An Unstitched Ocean of Weaves

By Aishwarya Devasthali, Project Research Associate, Maritime History Society

Since MHS through its constant endeavours attempts to dig deeper in ocean heritage and bring something new for the enthusiasts with a view either to join the dots of the rich maritime history or celebrate and promote it in all its glory, this time it is on a voyage to take a glimpse with help of sarees!

‘Saree’, a six-yard piece of an unstitched cloth turned into a versatile attire, not only looks graceful but also is a globally recognised dress representing ‘India’, and I always love to wear it. Technically, it is just a 6-yard unstitched cloth that is in existence since the time immemorial. Yet, it finds its place in traditional women’s closet as well as modern women’s wardrobe.

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Deep Down into the Ocean

By Aishwarya Devasthali, Project Research Associate, Maritime History Society

The Ocean realm covers 71% of the Earth’s surface, and it holds 97% of our planet’s water. The oceans play a role in everything from the air we breathe to the daily weather and climate patterns. Yet, we know very little about our oceans. Most of our knowledge about the ocean lies in shallower waters. Deeper waters still remain a mystery and untouched. Afterall, although a matter of debate, all life comes from the oceans! The question remains: are we, the human beings, who live on land a product of oceans? Do we have any biological roots in the oceans? What is our connection to the marine world?

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A Small Piece of Land – Away into the Seas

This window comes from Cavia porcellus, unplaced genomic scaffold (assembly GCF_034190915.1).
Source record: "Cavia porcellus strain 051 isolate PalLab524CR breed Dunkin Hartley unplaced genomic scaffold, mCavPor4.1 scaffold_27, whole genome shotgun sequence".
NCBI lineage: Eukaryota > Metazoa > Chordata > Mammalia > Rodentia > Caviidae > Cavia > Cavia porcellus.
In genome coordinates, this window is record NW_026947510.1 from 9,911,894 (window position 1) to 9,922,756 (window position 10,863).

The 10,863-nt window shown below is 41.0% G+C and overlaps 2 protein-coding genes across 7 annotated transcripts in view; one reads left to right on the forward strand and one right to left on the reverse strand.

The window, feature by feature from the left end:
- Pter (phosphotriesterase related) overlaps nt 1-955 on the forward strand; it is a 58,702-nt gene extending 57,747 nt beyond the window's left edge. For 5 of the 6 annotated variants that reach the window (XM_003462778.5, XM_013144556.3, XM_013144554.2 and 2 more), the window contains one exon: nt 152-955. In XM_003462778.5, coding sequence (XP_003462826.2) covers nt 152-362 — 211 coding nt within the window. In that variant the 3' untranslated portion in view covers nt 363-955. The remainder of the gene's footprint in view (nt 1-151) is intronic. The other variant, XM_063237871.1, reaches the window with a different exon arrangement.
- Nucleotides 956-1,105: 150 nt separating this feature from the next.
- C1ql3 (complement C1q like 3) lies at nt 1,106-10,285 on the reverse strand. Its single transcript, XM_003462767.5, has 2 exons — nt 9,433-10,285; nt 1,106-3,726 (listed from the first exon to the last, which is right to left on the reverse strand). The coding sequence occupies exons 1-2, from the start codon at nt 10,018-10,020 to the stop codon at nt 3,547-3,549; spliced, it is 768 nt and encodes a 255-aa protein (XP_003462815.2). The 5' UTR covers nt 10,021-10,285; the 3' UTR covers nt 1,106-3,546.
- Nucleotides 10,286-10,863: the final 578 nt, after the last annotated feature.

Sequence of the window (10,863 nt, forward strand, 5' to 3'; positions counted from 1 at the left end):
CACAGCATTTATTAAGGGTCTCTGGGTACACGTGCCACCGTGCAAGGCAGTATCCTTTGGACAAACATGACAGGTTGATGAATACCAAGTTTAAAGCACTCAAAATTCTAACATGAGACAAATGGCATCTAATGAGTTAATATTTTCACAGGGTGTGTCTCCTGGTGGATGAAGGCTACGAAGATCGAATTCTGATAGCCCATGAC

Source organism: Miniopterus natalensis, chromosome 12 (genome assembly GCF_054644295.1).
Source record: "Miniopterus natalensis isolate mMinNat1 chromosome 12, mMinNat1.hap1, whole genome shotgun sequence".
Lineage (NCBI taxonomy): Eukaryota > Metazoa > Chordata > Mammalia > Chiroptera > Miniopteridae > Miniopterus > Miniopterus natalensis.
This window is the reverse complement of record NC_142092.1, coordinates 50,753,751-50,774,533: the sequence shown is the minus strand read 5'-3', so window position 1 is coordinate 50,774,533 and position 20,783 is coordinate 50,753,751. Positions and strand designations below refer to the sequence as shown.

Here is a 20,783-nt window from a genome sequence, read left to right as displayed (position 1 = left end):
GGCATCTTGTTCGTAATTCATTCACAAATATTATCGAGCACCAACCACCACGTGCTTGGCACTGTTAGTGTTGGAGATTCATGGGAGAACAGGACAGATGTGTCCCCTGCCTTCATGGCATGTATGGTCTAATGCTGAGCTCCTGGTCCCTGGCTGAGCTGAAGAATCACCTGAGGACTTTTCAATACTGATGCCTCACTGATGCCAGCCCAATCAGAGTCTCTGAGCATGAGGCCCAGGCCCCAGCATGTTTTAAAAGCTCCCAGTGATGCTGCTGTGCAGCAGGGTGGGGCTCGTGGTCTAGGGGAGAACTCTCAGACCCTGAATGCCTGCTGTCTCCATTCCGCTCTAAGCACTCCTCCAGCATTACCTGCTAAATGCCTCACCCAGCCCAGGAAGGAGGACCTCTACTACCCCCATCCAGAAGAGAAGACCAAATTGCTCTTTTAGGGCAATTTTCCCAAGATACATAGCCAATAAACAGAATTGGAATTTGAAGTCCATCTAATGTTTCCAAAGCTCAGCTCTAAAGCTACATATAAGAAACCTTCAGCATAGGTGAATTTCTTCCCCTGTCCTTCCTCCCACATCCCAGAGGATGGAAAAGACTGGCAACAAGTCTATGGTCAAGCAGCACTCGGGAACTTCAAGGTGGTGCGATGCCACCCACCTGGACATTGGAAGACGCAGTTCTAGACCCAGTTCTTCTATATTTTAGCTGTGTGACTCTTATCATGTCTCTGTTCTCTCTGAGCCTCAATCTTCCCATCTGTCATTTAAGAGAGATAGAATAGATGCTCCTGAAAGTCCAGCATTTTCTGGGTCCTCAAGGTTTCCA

By Aishwarya Devasthali, Project Research Associate, Maritime History Society 

Maritime History Society takes dives deep into the ocean of knowledge to know more about India’s rich maritime past and to awaken heritage consciousness amongst Indians. Today, when the whole world is relentlessly fighting the pandemic, there are some islands isolated from the mainstream societies, yet deeply affected due to the virus.  

Small islands around the world are rich in remarkable landscapes. They offer an opportunity to trace a strong link between nature and civilisations. These are the sensitive territories which at times are very vulnerable to environmental changes. They face many issues related to sustainability, water, energy and waste management. Often, heritage conservation and tourism practices conflict with their natural and cultural identities. Thus, heritage management and conservation of monuments on the islands become matters of concern for these islands. 

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Naming the Mystery: A Story of a Civilisation

 

By Aishwarya Vivek Devasthali, Research Associate,Maritime History Society

“What’s in a name? that which we call a rose
By any other name would smell as sweet.”


 William Shakespeare, Romeo and Juliet

This is a very well-known quote by Shakespeare, and is much talked about. Can anyone imagine what a mess it would be in a world if no one had a name?So, obviously and firstly, one has to get a name in order to distinguish between each other so that our world could be more orderly. Names are much more than a bunch of letters grouped together to sound pleasant. They are more than a convenience allowing people to talk to each other. They give things meaning. They bring meaning. They have significance. They define something.

The logic behind naming anything applies to each and every field ranging from chemistry to palynology, botany to zoology and even naming cyclones and storms becomes a subject of interest for everyone. Naming any such thing also invites a controversy. Naming or re-naming villages, monuments and cities, stations are currently a topic for hot discussions, and Archaeology remains no exception when it comes to such discussions.

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